crazy family posterThe family drama went through something of a transformation at the beginning of the 1980s. Gone are the picturesque, sometimes melancholy evocations of the transience of family life, these families are fake, dysfunctional, or unreliable even if trying their best. Morita’s The Family Game, released in 1983, kick started this re-examination of the primary social unit through attacking it Teorema-style as the family’s tutor rips through their generic middle-class existence by adopting each of their pre-defined social roles in turn. One year later Sogo Ishii’s The Crazy Family (逆噴射家族, Gyakufunsha Kazoku) turns the director’s punk aesthetic to a similar theme but this time the family destroys itself in its earnestness to live the Japanese dream in the increasing economic possibility of the pre-bubble era. The Kobayashis are the perfect example of the “typical” aspiring family, but what is the “sickness” that the family patriarch is so afraid of, who (or what) is it that is sick, and if it is possible to be “cured” what would such a cure look like?

Mr and Mrs Kobayashi have achieved their dream – getting out of the danchi and into a suburban house that they own (or will own, once the mortgage is paid off) outright. Mr. Kobayashi, Katsukuni (Katsuya Kobayashi), is a typical salaryman while his wife Saeko (Mitsuko Baisho) stays at home to look after their two children – middle schooler Erika (Yuki Kudo) and her older brother Masaki (Yoshiki Arizono), currently a “ronin” studying to retake his university entrance exams determined to get into the prestigious Tokyo University.

Blissfully happy, the family are adapting well enough to their new home but there’s always that lingering feeling of impending doom, as if all this is too good to be true. Sure enough, Masaki’s adoption of a stray dog alerts the family to a more serious problem – termites. Suddenly terrified that something is literally trying to eat his house out from under him, Katsukuni goes on a fumigating rampage but the termites are not the only source of tension. Turning up right on time, grandpa arrives for a visit after falling out with Katsukuni’s older brother with whom he’d been living. The Kobayashis moved so that the kids could finally have their own rooms (and mum and dad some privacy) but grandpa shows no signs of leaving meaning Katsukuni is sharing with his dad and Saeko has been relegated to Erika’s room.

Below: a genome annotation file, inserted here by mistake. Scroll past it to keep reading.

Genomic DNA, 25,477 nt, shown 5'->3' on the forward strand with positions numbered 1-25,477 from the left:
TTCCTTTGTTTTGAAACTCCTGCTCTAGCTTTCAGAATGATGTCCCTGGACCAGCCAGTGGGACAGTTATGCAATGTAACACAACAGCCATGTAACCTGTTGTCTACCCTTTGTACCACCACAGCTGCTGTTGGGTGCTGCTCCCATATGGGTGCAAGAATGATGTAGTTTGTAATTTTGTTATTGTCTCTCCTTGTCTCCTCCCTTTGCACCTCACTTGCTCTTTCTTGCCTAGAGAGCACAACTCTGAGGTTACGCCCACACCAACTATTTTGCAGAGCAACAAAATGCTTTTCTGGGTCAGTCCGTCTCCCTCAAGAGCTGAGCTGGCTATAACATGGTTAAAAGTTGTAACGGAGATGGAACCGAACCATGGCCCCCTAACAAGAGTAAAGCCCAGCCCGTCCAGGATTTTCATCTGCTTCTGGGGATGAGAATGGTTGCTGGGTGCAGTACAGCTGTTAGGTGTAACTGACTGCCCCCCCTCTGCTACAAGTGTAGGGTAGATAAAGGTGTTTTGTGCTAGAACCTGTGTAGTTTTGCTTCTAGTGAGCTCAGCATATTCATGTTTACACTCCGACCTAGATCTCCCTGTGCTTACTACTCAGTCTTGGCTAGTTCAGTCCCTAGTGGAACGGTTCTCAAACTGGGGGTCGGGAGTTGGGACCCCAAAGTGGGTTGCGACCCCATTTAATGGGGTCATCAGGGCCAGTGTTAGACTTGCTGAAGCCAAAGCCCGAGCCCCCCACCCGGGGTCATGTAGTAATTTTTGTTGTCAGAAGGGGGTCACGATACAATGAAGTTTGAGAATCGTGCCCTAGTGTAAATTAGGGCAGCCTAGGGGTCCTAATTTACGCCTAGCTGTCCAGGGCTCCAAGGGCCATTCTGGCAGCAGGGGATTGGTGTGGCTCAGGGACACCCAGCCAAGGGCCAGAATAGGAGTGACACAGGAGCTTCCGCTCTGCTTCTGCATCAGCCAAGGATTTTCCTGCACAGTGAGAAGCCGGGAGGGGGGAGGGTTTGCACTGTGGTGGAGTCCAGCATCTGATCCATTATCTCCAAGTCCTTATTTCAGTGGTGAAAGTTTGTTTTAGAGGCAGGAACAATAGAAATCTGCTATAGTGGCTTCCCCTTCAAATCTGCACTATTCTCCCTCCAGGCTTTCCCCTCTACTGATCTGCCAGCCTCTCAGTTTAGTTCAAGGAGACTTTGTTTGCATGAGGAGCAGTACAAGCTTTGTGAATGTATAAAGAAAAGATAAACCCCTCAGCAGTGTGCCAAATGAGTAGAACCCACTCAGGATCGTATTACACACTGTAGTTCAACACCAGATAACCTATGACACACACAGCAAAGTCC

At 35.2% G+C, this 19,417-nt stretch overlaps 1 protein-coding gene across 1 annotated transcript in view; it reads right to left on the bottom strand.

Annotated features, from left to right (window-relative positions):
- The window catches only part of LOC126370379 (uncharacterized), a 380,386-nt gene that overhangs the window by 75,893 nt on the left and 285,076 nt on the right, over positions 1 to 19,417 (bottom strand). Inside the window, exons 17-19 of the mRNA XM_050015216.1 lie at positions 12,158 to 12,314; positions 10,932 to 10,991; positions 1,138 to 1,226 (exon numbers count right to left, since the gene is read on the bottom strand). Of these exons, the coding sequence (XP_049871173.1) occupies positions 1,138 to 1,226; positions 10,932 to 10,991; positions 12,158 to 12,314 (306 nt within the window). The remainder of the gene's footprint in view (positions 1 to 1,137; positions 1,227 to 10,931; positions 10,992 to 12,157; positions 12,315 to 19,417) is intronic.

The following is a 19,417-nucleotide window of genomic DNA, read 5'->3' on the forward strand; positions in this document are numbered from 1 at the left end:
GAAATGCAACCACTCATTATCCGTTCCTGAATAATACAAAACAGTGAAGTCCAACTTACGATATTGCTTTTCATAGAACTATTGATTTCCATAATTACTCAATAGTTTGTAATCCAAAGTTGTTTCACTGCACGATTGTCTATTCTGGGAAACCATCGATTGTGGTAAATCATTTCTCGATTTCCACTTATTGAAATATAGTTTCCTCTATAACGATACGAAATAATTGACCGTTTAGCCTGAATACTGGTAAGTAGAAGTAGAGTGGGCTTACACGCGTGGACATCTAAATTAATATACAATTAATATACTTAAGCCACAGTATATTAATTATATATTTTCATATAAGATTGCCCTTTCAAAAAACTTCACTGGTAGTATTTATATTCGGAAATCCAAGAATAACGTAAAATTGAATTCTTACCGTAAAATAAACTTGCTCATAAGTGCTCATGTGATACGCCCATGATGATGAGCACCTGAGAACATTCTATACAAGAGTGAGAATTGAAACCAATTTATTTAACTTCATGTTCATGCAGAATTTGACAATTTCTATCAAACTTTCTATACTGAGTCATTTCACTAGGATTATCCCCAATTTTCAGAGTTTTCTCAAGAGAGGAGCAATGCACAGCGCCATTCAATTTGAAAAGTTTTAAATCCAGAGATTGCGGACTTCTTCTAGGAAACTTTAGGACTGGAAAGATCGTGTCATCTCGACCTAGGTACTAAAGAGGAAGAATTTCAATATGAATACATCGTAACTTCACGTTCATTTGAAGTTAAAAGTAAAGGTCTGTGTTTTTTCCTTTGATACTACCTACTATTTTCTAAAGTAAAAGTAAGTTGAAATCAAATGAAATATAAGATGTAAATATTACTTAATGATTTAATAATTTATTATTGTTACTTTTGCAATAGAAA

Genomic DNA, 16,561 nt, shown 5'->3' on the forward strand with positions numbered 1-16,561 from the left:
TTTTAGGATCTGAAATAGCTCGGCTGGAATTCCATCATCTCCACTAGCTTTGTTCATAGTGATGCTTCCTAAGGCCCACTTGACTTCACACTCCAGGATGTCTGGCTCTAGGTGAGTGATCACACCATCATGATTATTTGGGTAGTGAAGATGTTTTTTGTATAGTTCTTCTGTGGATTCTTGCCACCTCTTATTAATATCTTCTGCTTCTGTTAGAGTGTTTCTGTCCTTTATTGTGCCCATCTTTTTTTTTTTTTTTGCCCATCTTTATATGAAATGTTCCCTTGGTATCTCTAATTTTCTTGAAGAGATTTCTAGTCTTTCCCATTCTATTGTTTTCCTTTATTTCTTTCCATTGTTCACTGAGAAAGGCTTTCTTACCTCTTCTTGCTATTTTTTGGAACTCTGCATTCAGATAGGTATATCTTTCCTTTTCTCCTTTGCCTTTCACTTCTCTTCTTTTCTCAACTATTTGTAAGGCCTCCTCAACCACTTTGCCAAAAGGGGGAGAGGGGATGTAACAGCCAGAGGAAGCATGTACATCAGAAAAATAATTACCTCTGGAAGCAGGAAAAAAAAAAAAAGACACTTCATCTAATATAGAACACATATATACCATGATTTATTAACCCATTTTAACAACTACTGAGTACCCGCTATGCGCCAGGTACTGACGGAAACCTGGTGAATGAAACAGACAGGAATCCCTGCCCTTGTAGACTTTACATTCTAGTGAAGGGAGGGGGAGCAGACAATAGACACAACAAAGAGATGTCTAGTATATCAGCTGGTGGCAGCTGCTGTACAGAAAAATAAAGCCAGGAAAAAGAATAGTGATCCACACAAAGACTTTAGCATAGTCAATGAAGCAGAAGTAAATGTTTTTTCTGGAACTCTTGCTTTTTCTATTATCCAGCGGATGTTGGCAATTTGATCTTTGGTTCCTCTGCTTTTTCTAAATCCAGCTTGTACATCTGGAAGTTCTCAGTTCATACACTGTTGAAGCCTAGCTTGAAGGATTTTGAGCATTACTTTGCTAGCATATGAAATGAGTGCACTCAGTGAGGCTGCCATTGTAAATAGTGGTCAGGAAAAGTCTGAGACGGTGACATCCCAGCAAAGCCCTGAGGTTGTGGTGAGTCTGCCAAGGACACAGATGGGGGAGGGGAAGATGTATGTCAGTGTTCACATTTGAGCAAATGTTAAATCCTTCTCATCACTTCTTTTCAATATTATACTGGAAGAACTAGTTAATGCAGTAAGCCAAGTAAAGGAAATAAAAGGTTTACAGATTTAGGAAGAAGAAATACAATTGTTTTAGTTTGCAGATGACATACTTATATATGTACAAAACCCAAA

The house is what the family has always dreamed of – owning one’s own home is no mean feat for those raised in the post-war era, but it’s still a small environment for five people even if much nicer than their tiny city flat. More than just a structure it represents everything the ordinary family dreams of – peace, prosperity, harmony and a life lived in tune with the social order. Katsukuni’s fears that a mysterious “sickness” is plaguing his loved ones is a sign of his discomfort with this ordered way of living. Despite their stereotypical qualities, there is something not exactly right about each of his “ordinary” family members – mum stripteases for grandad’s friends, precocious teenage daughter Erika is not sure if she wants to be a pro-wrestler or an idol and spends all of her time “idolising” her favourite stars, and son Masaki has become a proto-hikikomori so obsessed with studying that he’s taken to stabbing himself in the leg every time he starts to nod off so that he can keep hitting the books rather than the hay.

Yet for all that it’s Katsukuni himself who is the most “sick” in his inability to reconcile himself to social conformity. Despite being apparently successful, he has deep seated feelings of inadequacy which convince him that something is going to go wrong with the family he feels a duty to protect. Wanting to be a good husband and father, Katsukuni thinks he has to “cure” his family of their strange behaviours and make them the sort of people who live in nice houses in the suburbs, but only succeeds in driving himself out of his mind.

Grandpa’s antics have the other family members well and truly fed up but Katsukuni feels just as much filial piety as he does responsibility towards his own children and cannot bring himself to tell his father to go and so he hits on an extreme solution – he’s going to dig a basement, by hacking up the living room floor and pushing downwards, towards hell. Surprise, surprise, his dream home is atop a nest of termites, the bugs are literally working their way in but, ironically enough, Katsukuni is the biggest termite of them all as his very own “hill” begins to appear just in front of the sofa while he tries to find a space for the older generation in a modern home.

Grandpa is an unwelcome manifestation of the inescapable past. When everything goes to hell and the house becomes a battlefield, grandpa manages to dig out his wartime uniform complete with a sword and attempts to assume command by dividing the house into sectors before capturing and trussing his own granddaughter whom he then threatens to rape and torture, apparently eager to revisit his Manchurian military service and all of its implied cruelties. When Katsukuni believes that all is lost and his family can’t be saved he opts for the most culturally appropriate solution – group suicide, but his family won’t play along. Paranoid and delusional, they turn on each other, defending themselves with icons of their respective roles, venting their frustrations and long held grudges in one prolonged battle of violent madness.